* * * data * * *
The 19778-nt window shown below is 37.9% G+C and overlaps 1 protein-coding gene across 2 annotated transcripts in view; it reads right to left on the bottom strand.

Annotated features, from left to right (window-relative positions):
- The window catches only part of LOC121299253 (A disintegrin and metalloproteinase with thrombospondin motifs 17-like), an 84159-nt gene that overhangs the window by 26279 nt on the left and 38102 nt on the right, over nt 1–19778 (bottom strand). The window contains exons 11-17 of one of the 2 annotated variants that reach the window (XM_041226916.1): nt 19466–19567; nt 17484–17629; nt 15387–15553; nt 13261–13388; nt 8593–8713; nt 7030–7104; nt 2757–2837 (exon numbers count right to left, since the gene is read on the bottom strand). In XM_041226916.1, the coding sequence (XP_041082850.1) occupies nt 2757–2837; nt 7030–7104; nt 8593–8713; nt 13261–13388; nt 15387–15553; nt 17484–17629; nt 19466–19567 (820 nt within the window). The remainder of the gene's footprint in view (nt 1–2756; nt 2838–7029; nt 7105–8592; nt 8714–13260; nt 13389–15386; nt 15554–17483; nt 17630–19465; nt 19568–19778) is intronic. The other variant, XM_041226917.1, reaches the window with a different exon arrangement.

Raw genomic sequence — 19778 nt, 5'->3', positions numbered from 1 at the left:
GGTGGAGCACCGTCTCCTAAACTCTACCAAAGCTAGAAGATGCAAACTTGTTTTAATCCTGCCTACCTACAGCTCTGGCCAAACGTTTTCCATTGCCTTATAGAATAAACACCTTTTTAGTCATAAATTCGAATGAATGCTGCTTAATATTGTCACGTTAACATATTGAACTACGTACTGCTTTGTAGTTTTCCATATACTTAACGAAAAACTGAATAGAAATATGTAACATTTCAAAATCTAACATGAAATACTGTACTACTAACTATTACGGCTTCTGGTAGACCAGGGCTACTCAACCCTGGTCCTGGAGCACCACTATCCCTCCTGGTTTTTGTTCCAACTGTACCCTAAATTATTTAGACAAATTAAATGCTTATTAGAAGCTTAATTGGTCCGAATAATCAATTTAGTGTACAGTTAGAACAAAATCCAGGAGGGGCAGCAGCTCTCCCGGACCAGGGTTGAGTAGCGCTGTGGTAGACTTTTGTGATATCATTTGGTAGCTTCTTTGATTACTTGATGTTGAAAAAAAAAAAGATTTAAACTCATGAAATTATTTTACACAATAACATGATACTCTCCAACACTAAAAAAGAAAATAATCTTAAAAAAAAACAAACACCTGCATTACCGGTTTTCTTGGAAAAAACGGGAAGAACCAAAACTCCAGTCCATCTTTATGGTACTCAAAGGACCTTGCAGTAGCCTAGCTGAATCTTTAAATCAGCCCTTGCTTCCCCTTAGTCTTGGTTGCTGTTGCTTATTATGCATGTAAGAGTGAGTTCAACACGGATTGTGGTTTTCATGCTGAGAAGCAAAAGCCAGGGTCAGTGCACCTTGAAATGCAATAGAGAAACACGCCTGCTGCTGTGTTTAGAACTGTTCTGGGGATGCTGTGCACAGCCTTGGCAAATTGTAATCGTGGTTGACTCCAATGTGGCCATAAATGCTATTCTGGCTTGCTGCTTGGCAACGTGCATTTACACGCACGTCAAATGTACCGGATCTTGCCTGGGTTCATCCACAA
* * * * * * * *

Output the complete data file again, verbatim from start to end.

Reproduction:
The 19778-nt window shown below is 37.9% G+C and overlaps 1 protein-coding gene across 2 annotated transcripts in view; it reads right to left on the bottom strand.

Annotated features, from left to right (window-relative positions):
- The window catches only part of LOC121299253 (A disintegrin and metalloproteinase with thrombospondin motifs 17-like), an 84159-nt gene that overhangs the window by 26279 nt on the left and 38102 nt on the right, over nt 1–19778 (bottom strand). The window contains exons 11-17 of one of the 2 annotated variants that reach the window (XM_041226916.1): nt 19466–19567; nt 17484–17629; nt 15387–15553; nt 13261–13388; nt 8593–8713; nt 7030–7104; nt 2757–2837 (exon numbers count right to left, since the gene is read on the bottom strand). In XM_041226916.1, the coding sequence (XP_041082850.1) occupies nt 2757–2837; nt 7030–7104; nt 8593–8713; nt 13261–13388; nt 15387–15553; nt 17484–17629; nt 19466–19567 (820 nt within the window). The remainder of the gene's footprint in view (nt 1–2756; nt 2838–7029; nt 7105–8592; nt 8714–13260; nt 13389–15386; nt 15554–17483; nt 17630–19465; nt 19568–19778) is intronic. The other variant, XM_041226917.1, reaches the window with a different exon arrangement.

Raw genomic sequence — 19778 nt, 5'->3', positions numbered from 1 at the left:
GGTGGAGCACCGTCTCCTAAACTCTACCAAAGCTAGAAGATGCAAACTTGTTTTAATCCTGCCTACCTACAGCTCTGGCCAAACGTTTTCCATTGCCTTATAGAATAAACACCTTTTTAGTCATAAATTCGAATGAATGCTGCTTAATATTGTCACGTTAACATATTGAACTACGTACTGCTTTGTAGTTTTCCATATACTTAACGAAAAACTGAATAGAAATATGTAACATTTCAAAATCTAACATGAAATACTGTACTACTAACTATTACGGCTTCTGGTAGACCAGGGCTACTCAACCCTGGTCCTGGAGCACCACTATCCCTCCTGGTTTTTGTTCCAACTGTACCCTAAATTATTTAGACAAATTAAATGCTTATTAGAAGCTTAATTGGTCCGAATAATCAATTTAGTGTACAGTTAGAACAAAATCCAGGAGGGGCAGCAGCTCTCCCGGACCAGGGTTGAGTAGCGCTGTGGTAGACTTTTGTGATATCATTTGGTAGCTTCTTTGATTACTTGATGTTGAAAAAAAAAAAGATTTAAACTCATGAAATTATTTTACACAATAACATGATACTCTCCAACACTAAAAAAGAAAATAATCTTAAAAAAAAACAAACACCTGCATTACCGGTTTTCTTGGAAAAAACGGGAAGAACCAAAACTCCAGTCCATCTTTATGGTACTCAAAGGACCTTGCAGTAGCCTAGCTGAATCTTTAAATCAGCCCTTGCTTCCCCTTAGTCTTGGTTGCTGTTGCTTATTATGCATGTAAGAGTGAGTTCAACACGGATTGTGGTTTTCATGCTGAGAAGCAAAAGCCAGGGTCAGTGCACCTTGAAATGCAATAGAGAAACACGCCTGCTGCTGTGTTTAGAACTGTTCTGGGGATGCTGTGCACAGCCTTGGCAAATTGTAATCGTGGTTGACTCCAATGTGGCCATAAATGCTATTCTGGCTTGCTGCTTGGCAACGTGCATTTACACGCACGTCAAATGTACCGGATCTTGCCTGGGTTCATCCACAA